A 70-year-old woman from Vermont was charged by federal authorities after the poison ricin was found in a care home.

According to investigators, Betty Miller had made the highly toxic powder from castor plant seeds in the home in Shelburne and had wanted to “injure herself,” but was accused of testing the poison's power on her neighbors for weeks.

A resident of the Wake Robin retirement community, Miller was made her initial appearance in a court in Burlington on Friday after she was charged with possession of a biological weapon. The deadly ricin was found Tuesday afternoon in her apartment, LOCAL 22 & LOCAL 44 reported.

Miller told the investigators that she learned how to make ricin off the internet and had harvested about 30 or 40 castor beans, a key ingredient in the poison, on the property of the community.

Officials say first responders were called to the senior living facility in Shelburne Tuesday for possible ricin exposure. During the initial investigation, a substance field tested positive for ricin, officials said. According to Fox News, she told health care officials that she had manufactured about 2-3 tablespoons of the powder and had added it to food and beverages in the home. Investigators said they found the ricin in a pill bottle half-filled with powder and labeled 'ricin.'

The results were also confirmed Wednesday morning after a test was done by the Vermont Department of Health.

“On November 27, 2017, Ms. Miller indicated to health care providers that she had attempted to poison other Wake Robin residents using homemade ricin, which she had placed in multiple servings of other residents’ food and beverages over a period of weeks,” wrote FBI Special Agent Mark Emmons in an affidavit filed at U.S. District Court in Burlington, , LOCAL 22 & LOCAL 44 reported.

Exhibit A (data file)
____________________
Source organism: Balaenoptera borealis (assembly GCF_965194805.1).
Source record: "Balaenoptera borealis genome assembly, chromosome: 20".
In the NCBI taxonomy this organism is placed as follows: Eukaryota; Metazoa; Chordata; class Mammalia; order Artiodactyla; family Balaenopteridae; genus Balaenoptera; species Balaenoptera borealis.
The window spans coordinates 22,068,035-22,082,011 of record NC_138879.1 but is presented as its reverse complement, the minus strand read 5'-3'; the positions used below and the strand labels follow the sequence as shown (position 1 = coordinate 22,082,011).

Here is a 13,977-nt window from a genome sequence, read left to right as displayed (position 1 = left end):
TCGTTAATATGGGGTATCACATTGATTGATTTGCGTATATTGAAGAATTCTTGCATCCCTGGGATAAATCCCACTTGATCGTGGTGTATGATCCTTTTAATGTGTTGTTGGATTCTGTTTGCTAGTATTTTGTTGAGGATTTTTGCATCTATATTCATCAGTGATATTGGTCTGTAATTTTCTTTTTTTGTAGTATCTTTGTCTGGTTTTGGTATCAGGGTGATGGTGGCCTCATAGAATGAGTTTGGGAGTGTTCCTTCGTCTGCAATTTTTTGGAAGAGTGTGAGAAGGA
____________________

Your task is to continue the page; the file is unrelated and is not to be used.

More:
CBS affiliate WCAX quoted the health commissioner saying one individual became ill with symptoms compatible with ricin ingestion last weekend. The individual is now reportedly well.

Later, Ben Truman at the Vermont Department of Health in an email to LOCAL 22 & LOCAL 44 wrote:

"As part of the public health investigation, we are now aware of one person, who is not the suspect, who likely became ill with Ricin poisoning.  We have been following up with that person.No one - including the individual mentioned above - is currently ill with Ricin poisoning, and the danger for those who could have been exposed is over.  Symptoms would have appeared by 24 hours after ingesting and that time has passed."

Miller is currently in the custody of the U.S. Marshals Service and faces 5 years in prison. She was ordered to remain in custody by Judge John Conroy until pretrial detention and probable cause hearings next Wednesday citing her “very lengthy mental health history.”

In a statement, Wake Robin President & CEO Patrick Mckee said Miller will not be welcome back to the community.

“This was an isolated incident. The toxic substance was contained; no residents were evacuated. The affected apartment was closed off and thoroughly searched. We have received assurances from the VT Department of Health and the FBI that no one’s health is at risk.